However, the reactions that had greeted Whitefield in London were repeated in the New World. Some supported him, while others opposed him as a “sheep stealer.” Local pastors complained of having to compete with a professionally produced, traveling production. More than once, Whitefield’s outdoor sermon was followed by a parish pastor denouncing him, either because of his methods, his Calvinism, or both. Whitefield, however, did not preach open-air sermons on Sunday mornings, and he always attended services. He did not view himself as a competitor to local preachers. By this time, the preaching of Jonathan Edwards (1703–1758) had ignited the First Great Awakening in Connecticut, and with it controversy over theology and practice. But the supporters of the awakening were as vociferous as the critics. For instance, the Presbyterian Gilbert Tennent (1703–1765), in his notorious 1740 sermon, “The Danger of an Unconverted Ministry,” attacked critics of the awakening as unconverted “Pharisees.” Whitefield himself warned about unregenerate ministers in the Anglican church and alleged that the late archbishop of Canterbury, John Tillotson (1630–1694), had not experienced “the new birth.” (Some of the anti-revival critics were indeed rationalists, such as the Congregationalist minister Charles Chauncy [1705–1787], but others, such as the Presbyterian “Old Side” minister John Thomson [c. 1690–1753], were sincere, devout, and orthodox men who wanted to see ministry and evangelism centered in the church).
Whitefield also encountered opposition within the revival movement over the nature of divine grace. In 1739, John Wesley attacked Whitefield’s doctrine of predestination. In 1740, Whitefield responded by defending the Reformed view. Their friendship was strained, but not destroyed. The “methodist” movement, however, was divided between predestinarians and Arminians.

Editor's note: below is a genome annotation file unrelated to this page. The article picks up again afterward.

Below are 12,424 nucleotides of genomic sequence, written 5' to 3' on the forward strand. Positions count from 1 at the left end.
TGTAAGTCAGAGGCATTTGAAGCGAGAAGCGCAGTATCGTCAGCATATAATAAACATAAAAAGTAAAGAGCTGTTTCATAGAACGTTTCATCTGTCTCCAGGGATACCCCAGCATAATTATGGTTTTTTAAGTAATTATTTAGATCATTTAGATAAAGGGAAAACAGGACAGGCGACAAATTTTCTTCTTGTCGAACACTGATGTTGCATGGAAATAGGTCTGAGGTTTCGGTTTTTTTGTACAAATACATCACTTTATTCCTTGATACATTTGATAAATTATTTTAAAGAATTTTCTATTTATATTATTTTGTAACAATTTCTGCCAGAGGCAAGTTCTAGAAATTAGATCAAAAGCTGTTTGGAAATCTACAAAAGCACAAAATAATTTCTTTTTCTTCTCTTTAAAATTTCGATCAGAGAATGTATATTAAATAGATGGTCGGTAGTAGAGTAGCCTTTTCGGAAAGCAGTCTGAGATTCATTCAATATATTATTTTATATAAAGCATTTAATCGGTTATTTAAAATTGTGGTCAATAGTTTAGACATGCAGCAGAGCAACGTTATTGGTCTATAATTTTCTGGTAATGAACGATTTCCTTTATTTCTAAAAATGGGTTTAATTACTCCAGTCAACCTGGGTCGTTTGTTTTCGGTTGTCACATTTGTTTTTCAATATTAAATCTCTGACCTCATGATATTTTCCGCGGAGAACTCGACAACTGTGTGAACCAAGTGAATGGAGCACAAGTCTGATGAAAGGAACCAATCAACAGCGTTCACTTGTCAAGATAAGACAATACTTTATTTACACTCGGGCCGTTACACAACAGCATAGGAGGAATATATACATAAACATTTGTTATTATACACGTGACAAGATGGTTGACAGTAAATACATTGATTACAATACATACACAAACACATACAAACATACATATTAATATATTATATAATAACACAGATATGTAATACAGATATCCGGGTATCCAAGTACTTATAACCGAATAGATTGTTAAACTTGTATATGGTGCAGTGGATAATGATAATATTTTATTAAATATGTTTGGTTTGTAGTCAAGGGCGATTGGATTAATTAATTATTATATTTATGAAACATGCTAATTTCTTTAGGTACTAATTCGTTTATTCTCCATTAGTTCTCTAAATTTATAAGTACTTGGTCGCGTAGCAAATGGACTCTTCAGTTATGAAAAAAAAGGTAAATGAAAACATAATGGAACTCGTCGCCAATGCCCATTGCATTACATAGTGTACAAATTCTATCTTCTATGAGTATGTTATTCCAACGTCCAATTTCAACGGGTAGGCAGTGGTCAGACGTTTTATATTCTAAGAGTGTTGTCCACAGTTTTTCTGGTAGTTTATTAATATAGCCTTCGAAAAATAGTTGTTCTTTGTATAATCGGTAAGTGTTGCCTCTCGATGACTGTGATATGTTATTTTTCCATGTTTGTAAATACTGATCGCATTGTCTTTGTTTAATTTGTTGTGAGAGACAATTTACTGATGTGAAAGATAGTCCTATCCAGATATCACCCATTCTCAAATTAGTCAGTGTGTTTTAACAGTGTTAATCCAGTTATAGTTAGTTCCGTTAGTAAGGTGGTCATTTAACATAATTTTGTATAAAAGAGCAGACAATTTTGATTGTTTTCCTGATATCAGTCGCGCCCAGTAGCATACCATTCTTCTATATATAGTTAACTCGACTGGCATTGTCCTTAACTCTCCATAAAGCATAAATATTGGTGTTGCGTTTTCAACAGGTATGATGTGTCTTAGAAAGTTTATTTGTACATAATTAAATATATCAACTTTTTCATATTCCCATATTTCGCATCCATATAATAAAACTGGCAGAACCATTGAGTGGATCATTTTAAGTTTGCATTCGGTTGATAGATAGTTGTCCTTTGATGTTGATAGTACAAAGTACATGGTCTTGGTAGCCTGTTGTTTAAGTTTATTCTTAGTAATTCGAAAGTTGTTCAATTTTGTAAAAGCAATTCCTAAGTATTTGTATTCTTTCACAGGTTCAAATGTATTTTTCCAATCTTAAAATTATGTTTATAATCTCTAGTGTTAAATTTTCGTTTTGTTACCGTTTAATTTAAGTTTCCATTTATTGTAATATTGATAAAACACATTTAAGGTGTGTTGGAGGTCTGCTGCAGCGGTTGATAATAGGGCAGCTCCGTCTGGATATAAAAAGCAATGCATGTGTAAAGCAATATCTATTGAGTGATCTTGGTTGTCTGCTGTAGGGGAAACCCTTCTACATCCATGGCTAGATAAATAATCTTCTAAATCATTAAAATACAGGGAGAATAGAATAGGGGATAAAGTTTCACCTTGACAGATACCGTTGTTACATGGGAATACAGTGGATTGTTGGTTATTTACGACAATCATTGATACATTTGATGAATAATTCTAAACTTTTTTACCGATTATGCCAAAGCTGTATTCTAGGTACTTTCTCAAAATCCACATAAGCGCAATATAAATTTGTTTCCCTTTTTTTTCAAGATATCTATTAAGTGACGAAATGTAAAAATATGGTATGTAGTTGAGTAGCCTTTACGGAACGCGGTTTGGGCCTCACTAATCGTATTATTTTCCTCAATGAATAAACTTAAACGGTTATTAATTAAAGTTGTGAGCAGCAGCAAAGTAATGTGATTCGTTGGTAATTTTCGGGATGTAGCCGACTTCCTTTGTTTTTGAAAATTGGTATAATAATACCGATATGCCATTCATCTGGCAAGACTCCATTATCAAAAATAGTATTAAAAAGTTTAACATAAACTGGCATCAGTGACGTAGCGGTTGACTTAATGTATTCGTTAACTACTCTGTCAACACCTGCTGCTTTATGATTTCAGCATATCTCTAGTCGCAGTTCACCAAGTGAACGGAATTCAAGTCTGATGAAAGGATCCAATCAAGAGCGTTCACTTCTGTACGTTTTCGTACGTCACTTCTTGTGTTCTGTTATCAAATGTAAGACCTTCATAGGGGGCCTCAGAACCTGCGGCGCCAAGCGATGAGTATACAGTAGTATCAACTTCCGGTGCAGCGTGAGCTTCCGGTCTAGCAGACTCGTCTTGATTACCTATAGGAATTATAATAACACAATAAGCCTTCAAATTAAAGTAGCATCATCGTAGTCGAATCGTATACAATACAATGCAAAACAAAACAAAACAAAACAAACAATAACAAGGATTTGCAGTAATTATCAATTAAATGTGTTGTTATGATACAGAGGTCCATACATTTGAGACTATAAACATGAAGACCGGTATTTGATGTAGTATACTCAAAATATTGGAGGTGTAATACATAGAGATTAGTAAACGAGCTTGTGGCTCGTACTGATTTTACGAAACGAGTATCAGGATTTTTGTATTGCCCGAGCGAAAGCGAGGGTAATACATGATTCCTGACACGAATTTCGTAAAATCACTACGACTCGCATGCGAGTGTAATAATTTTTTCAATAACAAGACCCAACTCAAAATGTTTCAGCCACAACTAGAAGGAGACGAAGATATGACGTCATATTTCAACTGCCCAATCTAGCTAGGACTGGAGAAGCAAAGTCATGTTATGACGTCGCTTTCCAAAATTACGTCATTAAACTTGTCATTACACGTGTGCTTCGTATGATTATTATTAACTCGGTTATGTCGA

Through the 1740s, Whitefield’s preaching faced increasing opposition in London, not only from angry Anglicans, but from local businessmen who lost money because of him. Violence — he was beaten with a cane in 1744 and attacked by a Dublin mob throwing rocks in 1751— and threats of violence increased, and his exhausting scheduled taxed his health. When he returned to America, he found a backlash there, too.
Tennent eventually repented of his claim that his opponents were Pharisees, and Whitefield published several apologies, including one to Harvard College in January 1745, for his sometimes intemperate language against his critics. In turn, newspapers published public endorsements of Whitefield’s character, including one by Benjamin Franklin.
Despite failing health, Whitefield traveled widely through the Colonies, preaching frequently to enthusiastic crowds. Fittingly, his last sermon was in the fields, in Massachusetts, with the preacher having worn himself to absolute exhaustion. His topic was justification and the insufficiency of works for righteousness before God. Warming to his theme, he began to roar: “Works, works! a man gets to heaven by works! I would as soon think of climbing to the moon on a rope of sand.” By 5 a.m. on Sunday, Sept. 30, 1770, he was struggling to breathe, worried that he would not be able to preach that morning. He did not make it to the pulpit again. An hour later he was dead. The following Tuesday, six thousand mourners gathered for his funeral, after which he was buried in the Presbyterian Church at Newburyport, Mass.
Implications of His Mission
Whitefield was a pioneer in the modern methods of mass evangelism. Though his preaching was largely extemporaneous, the same was not true of his meetings. They were carefully planned, advertised, and even timed to coincide with popular events. He was not above using tension with local clergy to create interest in the meetings. He often brought his own core of “methodist” supporters, and they learned how to build a crowd, as well as suspense and excitement. Whitefield learned the power of a well-timed, plainly spoken extemporaneous prayer and a sermon with clear, colorful, popular, even homely illustrations and pointed language. In themselves, of course, such practices are not necessarily harmful, but neither were they without consequences. There can be little doubt that God was with Whitefield’s preaching ministry and that, in many ways, he offered a refreshing message of the undeserved sovereign, electing, and justifying grace of God to sinners in Christ Jesus. For those committed to the solas of the Reformation, Whitefield’s theology should be seen as an eighteenth-century heir of Luther and Calvin.
First published in Tabletalk, October 2003.